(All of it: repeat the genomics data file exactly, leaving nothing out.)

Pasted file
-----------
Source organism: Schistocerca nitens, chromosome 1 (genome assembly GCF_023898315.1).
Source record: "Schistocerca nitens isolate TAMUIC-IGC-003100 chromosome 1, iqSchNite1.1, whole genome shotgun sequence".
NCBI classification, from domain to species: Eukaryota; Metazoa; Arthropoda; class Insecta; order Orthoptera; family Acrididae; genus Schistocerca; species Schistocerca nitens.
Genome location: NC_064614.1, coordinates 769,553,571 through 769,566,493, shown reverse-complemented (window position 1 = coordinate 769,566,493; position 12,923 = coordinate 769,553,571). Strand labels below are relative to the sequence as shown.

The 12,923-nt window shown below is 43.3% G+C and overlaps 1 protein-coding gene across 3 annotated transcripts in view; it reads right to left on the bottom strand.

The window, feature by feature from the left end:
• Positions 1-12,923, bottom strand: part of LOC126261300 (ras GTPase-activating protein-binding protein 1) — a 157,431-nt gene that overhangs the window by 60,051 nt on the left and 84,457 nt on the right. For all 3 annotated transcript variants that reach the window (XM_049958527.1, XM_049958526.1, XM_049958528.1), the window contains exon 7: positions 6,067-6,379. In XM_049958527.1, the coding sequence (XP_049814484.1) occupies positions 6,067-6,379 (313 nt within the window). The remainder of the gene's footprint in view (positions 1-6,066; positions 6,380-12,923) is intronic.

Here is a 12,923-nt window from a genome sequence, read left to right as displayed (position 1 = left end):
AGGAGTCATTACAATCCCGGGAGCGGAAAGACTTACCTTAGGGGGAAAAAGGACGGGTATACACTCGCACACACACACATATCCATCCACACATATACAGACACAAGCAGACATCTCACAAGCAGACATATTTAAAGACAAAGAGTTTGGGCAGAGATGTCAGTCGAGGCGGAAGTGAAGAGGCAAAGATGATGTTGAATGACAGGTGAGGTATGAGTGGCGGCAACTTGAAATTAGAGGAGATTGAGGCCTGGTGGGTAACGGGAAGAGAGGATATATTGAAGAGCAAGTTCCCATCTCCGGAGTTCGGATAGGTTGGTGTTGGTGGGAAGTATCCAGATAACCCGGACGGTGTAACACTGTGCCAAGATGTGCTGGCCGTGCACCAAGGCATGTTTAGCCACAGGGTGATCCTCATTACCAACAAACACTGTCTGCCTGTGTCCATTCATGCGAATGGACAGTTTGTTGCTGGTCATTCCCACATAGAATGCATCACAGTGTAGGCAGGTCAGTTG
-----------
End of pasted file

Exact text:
Source organism: Schistocerca nitens, chromosome 1 (genome assembly GCF_023898315.1).
Source record: "Schistocerca nitens isolate TAMUIC-IGC-003100 chromosome 1, iqSchNite1.1, whole genome shotgun sequence".
NCBI classification, from domain to species: Eukaryota; Metazoa; Arthropoda; class Insecta; order Orthoptera; family Acrididae; genus Schistocerca; species Schistocerca nitens.
Genome location: NC_064614.1, coordinates 769,553,571 through 769,566,493, shown reverse-complemented (window position 1 = coordinate 769,566,493; position 12,923 = coordinate 769,553,571). Strand labels below are relative to the sequence as shown.

The 12,923-nt window shown below is 43.3% G+C and overlaps 1 protein-coding gene across 3 annotated transcripts in view; it reads right to left on the bottom strand.

The window, feature by feature from the left end:
• Positions 1-12,923, bottom strand: part of LOC126261300 (ras GTPase-activating protein-binding protein 1) — a 157,431-nt gene that overhangs the window by 60,051 nt on the left and 84,457 nt on the right. For all 3 annotated transcript variants that reach the window (XM_049958527.1, XM_049958526.1, XM_049958528.1), the window contains exon 7: positions 6,067-6,379. In XM_049958527.1, the coding sequence (XP_049814484.1) occupies positions 6,067-6,379 (313 nt within the window). The remainder of the gene's footprint in view (positions 1-6,066; positions 6,380-12,923) is intronic.

Here is a 12,923-nt window from a genome sequence, read left to right as displayed (position 1 = left end):
AGGAGTCATTACAATCCCGGGAGCGGAAAGACTTACCTTAGGGGGAAAAAGGACGGGTATACACTCGCACACACACACATATCCATCCACACATATACAGACACAAGCAGACATCTCACAAGCAGACATATTTAAAGACAAAGAGTTTGGGCAGAGATGTCAGTCGAGGCGGAAGTGAAGAGGCAAAGATGATGTTGAATGACAGGTGAGGTATGAGTGGCGGCAACTTGAAATTAGAGGAGATTGAGGCCTGGTGGGTAACGGGAAGAGAGGATATATTGAAGAGCAAGTTCCCATCTCCGGAGTTCGGATAGGTTGGTGTTGGTGGGAAGTATCCAGATAACCCGGACGGTGTAACACTGTGCCAAGATGTGCTGGCCGTGCACCAAGGCATGTTTAGCCACAGGGTGATCCTCATTACCAACAAACACTGTCTGCCTGTGTCCATTCATGCGAATGGACAGTTTGTTGCTGGTCATTCCCACATAGAATGCATCACAGTGTAGGCAGGTCAGTTG